It is router 3. You can run AAA service local or to a external server. Q1 yes you will see it very often. It easier to manage passwords and authorization[FONT=arial, sans-serif] to devices. Q2 You use a IP address to identify and make reachable through the network.[/FONT]
  • rob42rob42 Posts: 423Member
    DCD wrote: »
    It is router 3. You can run AAA service local or to a external server. Q1 yes you will see it very often. It easier to manage passwords and authorization to devices. Q2 You use a IP address to identify and make reachable through the network.


    Thanks for the reply.

    I understand the advantages of using the AAA service and the fact that the service doesn't need to be local i.e it can be configured on an external server, but when you say "local", just to be clear, do you mean that the service can be run on a local Router?

    Also, I understand the basics of IP Addressing and what an IP Address is, what I don't understand is why you'd assign a Loopback Interface a external IP address, as is the case here.

    My understanding is that any traffic that a computer program sends on the loopback network is addressed to the same computer, the most commonly used IP address on the loopback network being 127.0.0.1/8 for IPv4. So why would you want to change it, as pujan96 has done, here?

    Sorry to be such a 'noob', but as I said, I'd like to learn from this as I have huge gaps in my knowledge.

    Thanks.
    No longer an active member
  • clarsonclarson Posts: 885Member ■■■■□□□□□□
    your aaa server is run on a server and not a router or a switch. And, the server has redundancy. but, should a router or switch not be able to reach the aaa server, you configure a way to get in locally.

    And, you don't want the aaa service running on your router or switch. you want your routers and switches busy routing and switching. not serving up passwords.

    A terminal or comm server commonly provides out-of-band access for multiple devices. A terminal server is a router with multiple, low speed, asynchronous ports that are connected to other serial devices, for example, modems or console ports on routers or switches.
    The terminal server allows you to use a single point to access the console ports of many devices. A terminal server eliminates the need to configure backup scenarios like modems on auxiliary ports for every device. You can also configure a single modem on the auxiliary port of the terminal server, to provide dial-up service to the other devices when network connectivity fails.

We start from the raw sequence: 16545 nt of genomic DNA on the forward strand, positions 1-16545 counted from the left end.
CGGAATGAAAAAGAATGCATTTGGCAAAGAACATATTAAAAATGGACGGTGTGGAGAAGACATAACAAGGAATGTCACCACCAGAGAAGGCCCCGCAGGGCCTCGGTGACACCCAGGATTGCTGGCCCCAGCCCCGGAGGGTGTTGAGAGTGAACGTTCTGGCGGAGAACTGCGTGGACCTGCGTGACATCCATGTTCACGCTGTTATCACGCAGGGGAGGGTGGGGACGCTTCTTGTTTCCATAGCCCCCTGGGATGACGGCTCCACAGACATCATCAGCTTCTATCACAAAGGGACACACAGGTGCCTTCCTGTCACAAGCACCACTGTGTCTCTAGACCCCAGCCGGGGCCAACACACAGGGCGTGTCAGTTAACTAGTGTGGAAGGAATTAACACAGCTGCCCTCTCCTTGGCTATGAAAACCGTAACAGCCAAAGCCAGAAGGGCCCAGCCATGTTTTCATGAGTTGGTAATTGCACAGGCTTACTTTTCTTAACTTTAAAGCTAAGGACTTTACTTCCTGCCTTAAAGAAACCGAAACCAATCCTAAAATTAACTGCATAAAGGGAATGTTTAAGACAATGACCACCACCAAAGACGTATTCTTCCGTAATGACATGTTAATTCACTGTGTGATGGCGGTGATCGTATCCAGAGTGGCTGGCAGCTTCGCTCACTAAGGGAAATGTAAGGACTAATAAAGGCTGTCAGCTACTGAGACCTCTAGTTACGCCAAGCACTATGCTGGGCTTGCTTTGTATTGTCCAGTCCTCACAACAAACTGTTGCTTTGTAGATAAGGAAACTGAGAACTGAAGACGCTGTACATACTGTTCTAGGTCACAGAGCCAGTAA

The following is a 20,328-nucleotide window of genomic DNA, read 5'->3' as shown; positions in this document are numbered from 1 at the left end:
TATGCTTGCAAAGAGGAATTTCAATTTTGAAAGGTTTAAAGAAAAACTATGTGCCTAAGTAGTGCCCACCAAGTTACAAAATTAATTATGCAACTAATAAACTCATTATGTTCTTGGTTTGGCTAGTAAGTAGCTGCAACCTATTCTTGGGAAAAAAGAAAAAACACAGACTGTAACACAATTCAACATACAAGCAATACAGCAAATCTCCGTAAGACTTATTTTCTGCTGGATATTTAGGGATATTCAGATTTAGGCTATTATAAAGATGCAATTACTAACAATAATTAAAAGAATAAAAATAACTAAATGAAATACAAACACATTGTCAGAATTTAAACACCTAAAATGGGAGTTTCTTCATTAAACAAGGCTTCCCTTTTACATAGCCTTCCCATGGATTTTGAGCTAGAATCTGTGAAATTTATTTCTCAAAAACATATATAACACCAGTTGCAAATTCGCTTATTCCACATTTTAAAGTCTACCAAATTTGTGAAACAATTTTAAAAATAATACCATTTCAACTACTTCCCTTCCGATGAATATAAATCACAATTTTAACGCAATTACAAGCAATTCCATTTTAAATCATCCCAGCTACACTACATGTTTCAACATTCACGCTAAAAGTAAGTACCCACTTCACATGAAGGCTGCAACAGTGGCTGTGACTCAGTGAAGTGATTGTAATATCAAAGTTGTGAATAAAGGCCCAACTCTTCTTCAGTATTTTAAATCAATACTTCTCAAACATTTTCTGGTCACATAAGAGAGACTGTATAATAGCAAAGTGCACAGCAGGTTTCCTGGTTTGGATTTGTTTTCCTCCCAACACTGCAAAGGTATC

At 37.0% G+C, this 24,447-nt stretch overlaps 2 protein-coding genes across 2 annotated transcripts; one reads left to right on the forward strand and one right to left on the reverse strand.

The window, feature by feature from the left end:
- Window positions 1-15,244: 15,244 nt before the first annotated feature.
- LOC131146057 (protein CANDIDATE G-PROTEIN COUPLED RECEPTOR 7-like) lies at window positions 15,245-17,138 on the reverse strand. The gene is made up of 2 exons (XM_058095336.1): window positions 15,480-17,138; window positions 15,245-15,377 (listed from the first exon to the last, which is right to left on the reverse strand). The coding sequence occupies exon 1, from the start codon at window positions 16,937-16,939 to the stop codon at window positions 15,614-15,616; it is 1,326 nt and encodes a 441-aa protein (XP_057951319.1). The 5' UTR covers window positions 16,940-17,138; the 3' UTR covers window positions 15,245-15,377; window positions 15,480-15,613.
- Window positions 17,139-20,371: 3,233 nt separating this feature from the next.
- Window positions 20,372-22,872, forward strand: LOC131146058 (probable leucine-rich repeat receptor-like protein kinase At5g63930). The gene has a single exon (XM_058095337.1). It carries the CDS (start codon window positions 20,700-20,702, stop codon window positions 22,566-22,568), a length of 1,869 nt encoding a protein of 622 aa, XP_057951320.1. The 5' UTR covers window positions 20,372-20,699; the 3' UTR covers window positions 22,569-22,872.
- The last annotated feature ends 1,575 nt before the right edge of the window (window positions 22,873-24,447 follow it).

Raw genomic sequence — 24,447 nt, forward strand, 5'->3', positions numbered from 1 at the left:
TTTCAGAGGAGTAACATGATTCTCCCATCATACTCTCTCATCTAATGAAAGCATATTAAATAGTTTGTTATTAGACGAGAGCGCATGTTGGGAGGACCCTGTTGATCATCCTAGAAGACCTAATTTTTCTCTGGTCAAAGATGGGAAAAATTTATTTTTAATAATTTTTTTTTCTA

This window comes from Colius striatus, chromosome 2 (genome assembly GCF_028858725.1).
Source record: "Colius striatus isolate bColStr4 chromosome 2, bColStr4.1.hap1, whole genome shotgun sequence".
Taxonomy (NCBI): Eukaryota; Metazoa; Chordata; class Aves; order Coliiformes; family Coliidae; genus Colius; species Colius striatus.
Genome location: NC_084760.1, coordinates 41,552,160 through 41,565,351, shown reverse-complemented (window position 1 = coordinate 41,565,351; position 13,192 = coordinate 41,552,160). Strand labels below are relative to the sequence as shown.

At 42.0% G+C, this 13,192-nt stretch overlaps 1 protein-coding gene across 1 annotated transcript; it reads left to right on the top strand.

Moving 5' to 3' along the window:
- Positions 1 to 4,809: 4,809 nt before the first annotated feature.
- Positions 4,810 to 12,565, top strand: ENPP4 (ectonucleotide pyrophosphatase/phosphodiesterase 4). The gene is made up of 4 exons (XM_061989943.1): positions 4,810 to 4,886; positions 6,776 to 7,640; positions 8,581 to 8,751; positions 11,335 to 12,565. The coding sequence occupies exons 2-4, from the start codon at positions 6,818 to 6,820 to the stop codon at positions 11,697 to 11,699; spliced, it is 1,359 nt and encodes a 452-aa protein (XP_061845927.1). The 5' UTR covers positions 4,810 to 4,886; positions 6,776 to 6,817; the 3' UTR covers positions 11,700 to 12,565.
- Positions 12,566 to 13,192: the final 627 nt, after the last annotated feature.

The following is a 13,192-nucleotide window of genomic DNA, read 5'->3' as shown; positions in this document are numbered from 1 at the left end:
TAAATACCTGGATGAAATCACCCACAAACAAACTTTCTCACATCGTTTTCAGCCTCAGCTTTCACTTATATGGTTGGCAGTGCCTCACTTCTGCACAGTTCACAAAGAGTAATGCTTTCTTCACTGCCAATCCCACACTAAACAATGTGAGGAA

he is configuring reverse telnet. as part of that you need to use the "ip host" command to define the name-to-address mapping of the static host in the host cache. (yeah, your not going to see this on the ccna exam) to do this you need an ip address. and you just create one that will work in your environment by using a loopback.
  • rob42rob42 Posts: 423Member
    Thanks for the explanation. My mistake; he’s setting up a Terminal Server, not an External Authentication Server, so AAA has noting to do with it, right?

    I saw the ‘AAA’ part in the config and came to an incorrect conclusion, then the Loopback thing just confused me all the more.

    But, I’ve learned from this and that’s what matters.

    Thanks for taking the time to explain. icon_cool.gif
    No longer an active member
  • clarsonclarson Posts: 885Member ■■■■□□□□□□
    yes that is right.

    and the command was "no aaa new-model".
    and the first thing you do when configuring for an aaa server is to use the "aaa new-model" command.
    so the "no aaa new-model" is telling you that there isn't any aaa stuff going on here.
  • DCDDCD Posts: 449Member
    rob42 wrote: »
    Thanks for the reply.

    I understand the advantages of using the AAA service and the fact that the service doesn't need to be local i.e it can be configured on an external server, but when you say "local", just to be clear, do you mean that the service can be run on a local Router?

    Also, I understand the basics of IP Addressing and what an IP Address is, what I don't understand is why you'd assign a Loopback Interface a external IP address, as is the case here.



    Thanks.

    Yes you can run the service local on the router. just a sample.
    username XXX password XXXX
    aaa new-model
    aaa authentication login default local Router(
    line vty 0 4
    login authentication default

    If you have a routable IP address on the loopback it never goes down unless the router goes down and you can SSH/Telnet to that address and not have to worry about the interface is up. And it come in handy for OSPF.

    Also there are some good video on youtube for AAA.
  • rob42rob42 Posts: 423Member
    Thank you very much for taking the time to reply and for some really useful information; I appreciate it. icon_cool.gif
    No longer an active member